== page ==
March 15, in Waxhaw, South Carolina. Died June 8, at the Hermitage near Nashville, Tennessee.
Calder was encouraged to create, and from the age of eight he always had his own workshop wherever the family lived. For Christmas inCalder presented his parents with two of his first sculptures, a tiny dog and duck cut from a brass sheet and bent into formation.
The duck is kinetic—it rocks back and forth when tapped. Even at age eleven, his facility in handling materials was apparent. Despite his talents, Calder did not originally set out to become an artist. He instead enrolled at the Stevens Institute of Technology after high school and graduated in with an engineering degree.
While serving in the latter occupation, on a ship from New York bound for San Francisco, Calder awoke on the deck to see both a brilliant sunrise and a scintillating full moon; each was visible on opposite horizons the ship then lay off the Guatemalan coast. The experience made a lasting impression on Calder: Calder committed to becoming an artist shortly thereafter, and in he moved to New York and enrolled at the Art Students League.
He also took a job illustrating for the National Police Gazette, which sent him to the Ringling Bros. The assemblage included diminutive performers, animals, and props he had observed at the Ringling Bros. Fashioned from wire, leather, cloth, and other found materials, Cirque Calder was designed to be manipulated manually by Calder.
Every piece was small enough to be packed into a large trunk, enabling the artist to carry it with him and hold performances anywhere.
Its first performance was held in Paris for an audience of friends and peers, and soon Calder was presenting the circus in both Paris and New York to much success.
Indeed, the Cirque Calder predated performance art by forty years. Calder found he enjoyed working with wire for his circus. He soon began to sculpt from this material many portraits of his friends and public figures of the day. Word traveled about the inventive artist, and in Calder was given his first solo gallery show at the Weyhe Gallery in New York.
This exhibition was soon followed by others in New York, Paris, and Berlin; as a result, Calder spent much time crossing the ocean by boat. He met Louisa James a grandniece of writer Henry James on one of these steamer journeys and the two were married in January In October ofCalder visited the studio of Piet Mondrian in Paris and was deeply impressed by a wall of colored paper rectangles that Mondrian continually repositioned for compositional experiments.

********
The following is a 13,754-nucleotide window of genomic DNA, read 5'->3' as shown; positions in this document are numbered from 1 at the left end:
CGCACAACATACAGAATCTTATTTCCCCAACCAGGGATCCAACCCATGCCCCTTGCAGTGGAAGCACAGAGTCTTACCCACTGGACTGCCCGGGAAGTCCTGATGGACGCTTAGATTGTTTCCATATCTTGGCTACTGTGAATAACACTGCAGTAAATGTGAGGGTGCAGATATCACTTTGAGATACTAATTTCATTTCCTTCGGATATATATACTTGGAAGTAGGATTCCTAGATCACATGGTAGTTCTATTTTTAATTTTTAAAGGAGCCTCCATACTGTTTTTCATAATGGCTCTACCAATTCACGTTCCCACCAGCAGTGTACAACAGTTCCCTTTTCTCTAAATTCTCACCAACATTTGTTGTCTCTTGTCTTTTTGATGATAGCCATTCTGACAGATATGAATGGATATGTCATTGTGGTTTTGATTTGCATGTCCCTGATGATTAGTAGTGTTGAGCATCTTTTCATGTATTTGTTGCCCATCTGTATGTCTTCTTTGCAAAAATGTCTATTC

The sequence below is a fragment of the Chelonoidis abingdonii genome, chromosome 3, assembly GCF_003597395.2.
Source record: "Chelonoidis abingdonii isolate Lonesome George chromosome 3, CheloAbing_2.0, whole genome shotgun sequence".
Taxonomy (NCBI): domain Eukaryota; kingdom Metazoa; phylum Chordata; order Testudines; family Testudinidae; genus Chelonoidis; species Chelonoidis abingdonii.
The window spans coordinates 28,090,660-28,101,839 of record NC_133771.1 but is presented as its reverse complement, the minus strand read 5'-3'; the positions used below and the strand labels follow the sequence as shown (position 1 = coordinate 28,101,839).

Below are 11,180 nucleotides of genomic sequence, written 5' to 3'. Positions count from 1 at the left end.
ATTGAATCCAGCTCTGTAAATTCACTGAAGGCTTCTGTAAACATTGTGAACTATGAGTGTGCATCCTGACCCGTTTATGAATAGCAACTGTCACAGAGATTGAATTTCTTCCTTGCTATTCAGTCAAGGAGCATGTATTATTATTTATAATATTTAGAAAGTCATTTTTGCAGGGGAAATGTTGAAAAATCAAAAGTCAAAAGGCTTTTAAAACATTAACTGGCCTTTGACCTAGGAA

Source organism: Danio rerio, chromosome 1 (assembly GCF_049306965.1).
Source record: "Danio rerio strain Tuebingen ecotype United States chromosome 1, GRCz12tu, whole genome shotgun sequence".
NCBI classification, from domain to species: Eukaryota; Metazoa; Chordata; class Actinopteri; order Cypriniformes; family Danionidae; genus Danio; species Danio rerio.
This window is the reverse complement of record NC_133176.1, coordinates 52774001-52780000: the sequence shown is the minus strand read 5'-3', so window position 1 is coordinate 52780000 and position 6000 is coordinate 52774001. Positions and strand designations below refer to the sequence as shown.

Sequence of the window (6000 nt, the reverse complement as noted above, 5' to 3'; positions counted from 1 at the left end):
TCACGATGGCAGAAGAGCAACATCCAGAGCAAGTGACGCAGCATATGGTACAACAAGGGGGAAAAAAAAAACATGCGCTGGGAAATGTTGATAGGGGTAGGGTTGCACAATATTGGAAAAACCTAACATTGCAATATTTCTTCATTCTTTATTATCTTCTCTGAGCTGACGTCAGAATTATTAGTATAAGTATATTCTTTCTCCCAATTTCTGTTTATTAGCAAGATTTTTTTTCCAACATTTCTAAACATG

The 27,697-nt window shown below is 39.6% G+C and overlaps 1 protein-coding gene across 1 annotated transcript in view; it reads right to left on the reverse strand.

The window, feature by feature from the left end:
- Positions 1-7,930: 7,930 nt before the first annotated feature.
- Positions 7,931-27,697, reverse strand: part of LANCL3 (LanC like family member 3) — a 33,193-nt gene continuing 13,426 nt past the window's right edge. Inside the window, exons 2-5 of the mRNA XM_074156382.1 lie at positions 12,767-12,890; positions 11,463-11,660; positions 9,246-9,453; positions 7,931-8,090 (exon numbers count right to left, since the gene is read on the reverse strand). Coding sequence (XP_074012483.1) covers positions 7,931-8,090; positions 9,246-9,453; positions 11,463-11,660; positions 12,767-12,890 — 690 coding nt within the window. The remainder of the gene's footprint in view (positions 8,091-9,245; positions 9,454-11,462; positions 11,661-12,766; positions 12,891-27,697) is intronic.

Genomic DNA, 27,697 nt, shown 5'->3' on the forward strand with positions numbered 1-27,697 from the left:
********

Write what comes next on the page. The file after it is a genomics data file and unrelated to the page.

He recalled later in life that this experience "shocked" him toward total abstraction. For three weeks following this visit, he created solely abstract paintings, only to discover that he did indeed prefer sculpture to painting.
The first of these objects moved by systems of cranks and motors, and were dubbed "mobiles" by Marcel Duchamp—in French mobile refers to both "motion" and "motive. Calder converted an icehouse attached to the main house into a studio. Their first daughter, Sandra, was born inand a second daughter, Mary, followed in He also began his association with the Pierre Matisse Gallery in New York with his first show in Calder also constructed sets for ballets by both Martha Graham and Eric Satie during the s, and continued to give Cirque Calder performances.
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These predecessors of his later imposing public works were much smaller and more delicate; the first attempts made for his garden were easily bent in strong winds. And yet, they are indicative of his early intentions to work on a grand scale.
InCalder created his first large bolted stabile fashioned entirely from sheet metal, which he entitled Devil Fish. Enlarged from an earlier and smaller stabile, the work was exhibited in a Pierre Matisse Gallery show, Stabiles and Mobiles. This show also included Big Bird, another large work based on a maquette.
He continued to create: Working in wood resulted in yet another original form of sculpture, works called "constellations" by Sweeney and Duchamp. With their carved wood elements anchored by wire, the constellations were so-called because they suggested the cosmos, though Calder did not intend that they represent anything in particular.
The forties and fifties were a remarkably productive period for Calder, which was launched in with the first retrospective of his work at the George Walter Vincent Smith Gallery in Springfield, Massachusetts.BIOGRAPHY. Alexander Calder was born in , the second child of artist parents—his father was a sculptor and his mother a painter.
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He was the first "citizen-president" representing the common man. He believed strongly in preserving the union and in keeping too much power out of the hands of the wealthy. Sep 04, · Watch video · Rachel Jackson () was the wife of U.S.
Army general and President-elect Andrew Jackson, who became the seventh president of the United States (–37).